collections of short narratives, rewritten episodes, & jovial cynicism





I’m certain job searching is the closest I will get to online dating, and LinkedIn is my Bumble.

I’ve created a profile; showed it to friends and select family, asking for feedback.

I’m given tips on how to be more desirable than others, and how I should order my attributes.

I’ve taken pretty pictures.

Cover letters are my DMs, and I spend hours crafting and scrutinizing them. I’m recycling and rewording sure fire phrases, trying not to be too pushy, but I can’t seem passive or disinterested either.

Friends come over, and we have drafting parties: cmd+x this, cmd+c that, cmd+p it there.

Done. Send.

And then I wait. I’ve shown my interest, the ball has left my court, and I wait for it to bounce back.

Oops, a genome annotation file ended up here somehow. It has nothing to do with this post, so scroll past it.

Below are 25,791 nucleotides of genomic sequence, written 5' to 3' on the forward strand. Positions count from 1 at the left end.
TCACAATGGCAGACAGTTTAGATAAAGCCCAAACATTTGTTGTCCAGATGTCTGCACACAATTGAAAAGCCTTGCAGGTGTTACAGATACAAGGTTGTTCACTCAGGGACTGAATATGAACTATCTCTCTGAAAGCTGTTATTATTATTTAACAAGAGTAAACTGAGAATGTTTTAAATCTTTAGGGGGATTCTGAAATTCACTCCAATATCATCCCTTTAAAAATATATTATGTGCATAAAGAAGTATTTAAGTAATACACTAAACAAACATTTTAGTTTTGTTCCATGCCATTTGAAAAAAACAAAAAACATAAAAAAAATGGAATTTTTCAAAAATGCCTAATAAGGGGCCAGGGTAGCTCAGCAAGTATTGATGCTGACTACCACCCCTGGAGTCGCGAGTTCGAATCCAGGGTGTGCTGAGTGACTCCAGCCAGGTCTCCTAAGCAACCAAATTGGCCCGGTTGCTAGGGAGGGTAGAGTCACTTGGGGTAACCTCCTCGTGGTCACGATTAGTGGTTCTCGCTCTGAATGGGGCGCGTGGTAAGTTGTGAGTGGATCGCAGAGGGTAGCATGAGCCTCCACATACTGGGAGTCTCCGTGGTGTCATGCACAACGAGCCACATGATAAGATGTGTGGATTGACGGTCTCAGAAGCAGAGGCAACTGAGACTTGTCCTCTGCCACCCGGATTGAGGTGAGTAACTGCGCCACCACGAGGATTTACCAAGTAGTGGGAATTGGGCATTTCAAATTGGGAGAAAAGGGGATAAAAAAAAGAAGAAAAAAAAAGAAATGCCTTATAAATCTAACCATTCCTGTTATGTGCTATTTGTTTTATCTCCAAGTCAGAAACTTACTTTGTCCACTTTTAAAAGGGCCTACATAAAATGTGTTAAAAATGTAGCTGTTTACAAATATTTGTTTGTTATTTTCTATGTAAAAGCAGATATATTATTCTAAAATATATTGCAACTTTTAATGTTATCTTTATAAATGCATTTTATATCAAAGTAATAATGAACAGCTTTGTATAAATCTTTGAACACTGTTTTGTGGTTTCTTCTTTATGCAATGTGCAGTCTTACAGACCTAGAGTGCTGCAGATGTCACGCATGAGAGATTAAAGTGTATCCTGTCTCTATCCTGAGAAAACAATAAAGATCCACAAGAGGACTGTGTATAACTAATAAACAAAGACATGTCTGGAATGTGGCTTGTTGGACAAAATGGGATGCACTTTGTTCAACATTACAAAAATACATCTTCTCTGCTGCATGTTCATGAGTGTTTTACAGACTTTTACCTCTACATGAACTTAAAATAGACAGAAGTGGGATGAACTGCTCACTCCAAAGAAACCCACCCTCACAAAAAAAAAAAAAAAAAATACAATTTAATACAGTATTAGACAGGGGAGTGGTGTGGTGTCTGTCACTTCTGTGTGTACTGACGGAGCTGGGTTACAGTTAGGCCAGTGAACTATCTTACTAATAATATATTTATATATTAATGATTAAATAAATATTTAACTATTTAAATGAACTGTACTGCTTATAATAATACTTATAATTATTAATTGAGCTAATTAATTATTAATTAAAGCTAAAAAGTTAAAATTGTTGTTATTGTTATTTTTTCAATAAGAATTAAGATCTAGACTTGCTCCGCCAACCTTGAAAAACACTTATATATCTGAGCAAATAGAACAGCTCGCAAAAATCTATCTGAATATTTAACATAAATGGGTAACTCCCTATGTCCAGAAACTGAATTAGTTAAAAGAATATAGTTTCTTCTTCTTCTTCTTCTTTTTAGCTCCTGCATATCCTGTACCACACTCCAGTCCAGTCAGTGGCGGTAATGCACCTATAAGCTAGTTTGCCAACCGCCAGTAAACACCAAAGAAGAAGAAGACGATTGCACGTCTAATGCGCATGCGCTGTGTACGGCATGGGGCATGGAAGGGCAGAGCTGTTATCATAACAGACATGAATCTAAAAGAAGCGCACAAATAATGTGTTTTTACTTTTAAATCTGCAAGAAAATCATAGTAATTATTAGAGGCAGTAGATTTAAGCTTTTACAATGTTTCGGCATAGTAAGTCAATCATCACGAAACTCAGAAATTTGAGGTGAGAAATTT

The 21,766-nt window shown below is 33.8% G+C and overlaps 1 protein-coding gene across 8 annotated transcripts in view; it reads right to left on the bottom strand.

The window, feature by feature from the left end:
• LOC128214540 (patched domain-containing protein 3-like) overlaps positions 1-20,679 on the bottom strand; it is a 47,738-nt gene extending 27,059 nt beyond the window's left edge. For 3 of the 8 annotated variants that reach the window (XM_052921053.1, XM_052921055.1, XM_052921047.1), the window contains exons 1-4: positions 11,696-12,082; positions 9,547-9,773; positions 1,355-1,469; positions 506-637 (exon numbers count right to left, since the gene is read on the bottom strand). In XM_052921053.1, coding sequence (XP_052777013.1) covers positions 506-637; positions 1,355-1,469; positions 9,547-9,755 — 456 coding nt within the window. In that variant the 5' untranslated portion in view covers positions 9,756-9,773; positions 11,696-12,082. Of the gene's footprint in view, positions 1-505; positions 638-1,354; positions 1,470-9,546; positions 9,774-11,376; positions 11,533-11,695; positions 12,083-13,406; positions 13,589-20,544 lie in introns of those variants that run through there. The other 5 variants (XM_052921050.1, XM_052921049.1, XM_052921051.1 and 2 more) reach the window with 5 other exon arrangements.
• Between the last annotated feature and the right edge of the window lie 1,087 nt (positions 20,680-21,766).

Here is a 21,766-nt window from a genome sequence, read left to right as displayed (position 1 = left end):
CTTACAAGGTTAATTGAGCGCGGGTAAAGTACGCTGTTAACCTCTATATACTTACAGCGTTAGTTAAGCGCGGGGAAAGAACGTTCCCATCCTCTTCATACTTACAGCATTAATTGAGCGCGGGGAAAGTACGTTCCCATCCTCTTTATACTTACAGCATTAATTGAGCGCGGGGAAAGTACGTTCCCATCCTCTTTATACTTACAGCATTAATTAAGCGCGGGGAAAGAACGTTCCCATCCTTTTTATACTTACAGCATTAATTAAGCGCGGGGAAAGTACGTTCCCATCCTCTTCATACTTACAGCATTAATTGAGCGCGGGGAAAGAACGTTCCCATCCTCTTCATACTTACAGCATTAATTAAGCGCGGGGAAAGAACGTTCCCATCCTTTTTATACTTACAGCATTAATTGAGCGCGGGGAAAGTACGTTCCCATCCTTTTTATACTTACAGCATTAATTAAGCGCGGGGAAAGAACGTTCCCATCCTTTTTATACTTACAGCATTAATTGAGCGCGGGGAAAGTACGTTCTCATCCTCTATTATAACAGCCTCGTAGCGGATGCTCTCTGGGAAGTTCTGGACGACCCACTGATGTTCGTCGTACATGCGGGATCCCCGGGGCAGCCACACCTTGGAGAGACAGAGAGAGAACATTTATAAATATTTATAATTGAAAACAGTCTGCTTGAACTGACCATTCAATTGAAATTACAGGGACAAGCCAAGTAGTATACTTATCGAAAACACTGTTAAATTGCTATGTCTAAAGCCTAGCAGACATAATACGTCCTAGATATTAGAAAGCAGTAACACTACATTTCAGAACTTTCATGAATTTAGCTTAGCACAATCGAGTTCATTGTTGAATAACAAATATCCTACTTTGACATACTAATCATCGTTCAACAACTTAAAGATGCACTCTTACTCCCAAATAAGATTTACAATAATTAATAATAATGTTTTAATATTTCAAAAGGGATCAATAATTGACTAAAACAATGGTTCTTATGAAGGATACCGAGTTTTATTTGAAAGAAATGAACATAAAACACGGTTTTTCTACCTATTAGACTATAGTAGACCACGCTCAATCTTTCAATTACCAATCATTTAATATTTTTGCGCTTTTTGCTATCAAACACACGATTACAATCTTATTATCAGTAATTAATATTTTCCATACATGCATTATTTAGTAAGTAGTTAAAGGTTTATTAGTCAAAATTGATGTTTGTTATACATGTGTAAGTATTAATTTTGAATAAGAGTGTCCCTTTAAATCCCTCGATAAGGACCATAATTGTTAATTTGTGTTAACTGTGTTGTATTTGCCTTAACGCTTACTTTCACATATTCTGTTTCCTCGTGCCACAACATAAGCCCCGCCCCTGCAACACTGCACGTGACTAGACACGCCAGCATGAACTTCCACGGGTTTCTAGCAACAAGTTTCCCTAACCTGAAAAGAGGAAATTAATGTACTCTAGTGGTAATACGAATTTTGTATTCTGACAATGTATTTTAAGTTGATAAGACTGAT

Pings, and alerts have become triggers. They tell me when someone has “viewed me” or “liked” something I did, and if I’m feeling so inclined, I return the flirtation. I am constantly reaching for a device that gives me a sign that someone, somewhere acknowledges my efforts.

But it seems all in vain: as quickly as the pings start, they slow.

Did a shinier resume slide into your DMs? Did a friend hook you up with a friend of a friend? Maybe daddy stepped in and chose for you? Did I send mine too early? Was my follow up too late? Did I write “Hey Erica,” instead of “Hi”? Was “Have a great weekend!” to forward? Are we not there yet?

Ghosted and back at square one. Gamification has intertwined itself into two of the most structured parts of our existence, and I’m expected to dust myself off and try again.

But for how much longer before I shut it off, press delete and admit defeat?

Tatyana Mann